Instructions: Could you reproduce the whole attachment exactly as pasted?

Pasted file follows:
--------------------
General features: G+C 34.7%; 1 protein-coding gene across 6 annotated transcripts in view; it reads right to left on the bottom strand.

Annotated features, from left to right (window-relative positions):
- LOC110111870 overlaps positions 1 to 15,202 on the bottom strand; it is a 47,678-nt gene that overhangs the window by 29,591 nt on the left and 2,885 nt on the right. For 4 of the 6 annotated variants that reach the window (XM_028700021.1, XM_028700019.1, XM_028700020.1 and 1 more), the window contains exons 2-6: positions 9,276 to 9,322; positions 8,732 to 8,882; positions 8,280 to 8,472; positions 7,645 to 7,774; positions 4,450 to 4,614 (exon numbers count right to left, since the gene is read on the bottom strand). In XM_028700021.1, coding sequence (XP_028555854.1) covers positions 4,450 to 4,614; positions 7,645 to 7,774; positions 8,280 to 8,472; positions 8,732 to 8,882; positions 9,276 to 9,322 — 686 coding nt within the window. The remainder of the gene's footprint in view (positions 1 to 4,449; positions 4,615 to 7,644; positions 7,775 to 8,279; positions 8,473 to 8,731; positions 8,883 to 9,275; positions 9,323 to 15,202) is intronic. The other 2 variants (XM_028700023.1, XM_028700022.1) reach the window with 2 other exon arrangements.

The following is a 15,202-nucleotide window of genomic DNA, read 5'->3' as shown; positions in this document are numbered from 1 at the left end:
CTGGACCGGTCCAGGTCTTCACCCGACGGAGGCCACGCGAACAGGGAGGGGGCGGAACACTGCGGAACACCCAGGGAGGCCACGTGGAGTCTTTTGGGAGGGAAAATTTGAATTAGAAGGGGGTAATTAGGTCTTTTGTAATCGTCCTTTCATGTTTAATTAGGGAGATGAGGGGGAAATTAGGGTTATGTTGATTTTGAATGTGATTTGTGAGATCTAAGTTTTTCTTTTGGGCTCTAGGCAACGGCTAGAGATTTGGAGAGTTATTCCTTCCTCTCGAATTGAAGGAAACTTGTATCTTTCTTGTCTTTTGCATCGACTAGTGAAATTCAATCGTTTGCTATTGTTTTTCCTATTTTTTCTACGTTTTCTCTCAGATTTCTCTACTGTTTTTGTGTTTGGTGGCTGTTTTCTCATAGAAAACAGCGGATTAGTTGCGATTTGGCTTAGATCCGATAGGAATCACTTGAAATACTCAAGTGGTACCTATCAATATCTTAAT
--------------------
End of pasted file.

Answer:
General features: G+C 34.7%; 1 protein-coding gene across 6 annotated transcripts in view; it reads right to left on the bottom strand.

Annotated features, from left to right (window-relative positions):
- LOC110111870 overlaps positions 1 to 15,202 on the bottom strand; it is a 47,678-nt gene that overhangs the window by 29,591 nt on the left and 2,885 nt on the right. For 4 of the 6 annotated variants that reach the window (XM_028700021.1, XM_028700019.1, XM_028700020.1 and 1 more), the window contains exons 2-6: positions 9,276 to 9,322; positions 8,732 to 8,882; positions 8,280 to 8,472; positions 7,645 to 7,774; positions 4,450 to 4,614 (exon numbers count right to left, since the gene is read on the bottom strand). In XM_028700021.1, coding sequence (XP_028555854.1) covers positions 4,450 to 4,614; positions 7,645 to 7,774; positions 8,280 to 8,472; positions 8,732 to 8,882; positions 9,276 to 9,322 — 686 coding nt within the window. The remainder of the gene's footprint in view (positions 1 to 4,449; positions 4,615 to 7,644; positions 7,775 to 8,279; positions 8,473 to 8,731; positions 8,883 to 9,275; positions 9,323 to 15,202) is intronic. The other 2 variants (XM_028700023.1, XM_028700022.1) reach the window with 2 other exon arrangements.

The following is a 15,202-nucleotide window of genomic DNA, read 5'->3' as shown; positions in this document are numbered from 1 at the left end:
CTGGACCGGTCCAGGTCTTCACCCGACGGAGGCCACGCGAACAGGGAGGGGGCGGAACACTGCGGAACACCCAGGGAGGCCACGTGGAGTCTTTTGGGAGGGAAAATTTGAATTAGAAGGGGGTAATTAGGTCTTTTGTAATCGTCCTTTCATGTTTAATTAGGGAGATGAGGGGGAAATTAGGGTTATGTTGATTTTGAATGTGATTTGTGAGATCTAAGTTTTTCTTTTGGGCTCTAGGCAACGGCTAGAGATTTGGAGAGTTATTCCTTCCTCTCGAATTGAAGGAAACTTGTATCTTTCTTGTCTTTTGCATCGACTAGTGAAATTCAATCGTTTGCTATTGTTTTTCCTATTTTTTCTACGTTTTCTCTCAGATTTCTCTACTGTTTTTGTGTTTGGTGGCTGTTTTCTCATAGAAAACAGCGGATTAGTTGCGATTTGGCTTAGATCCGATAGGAATCACTTGAAATACTCAAGTGGTACCTATCAATATCTTAAT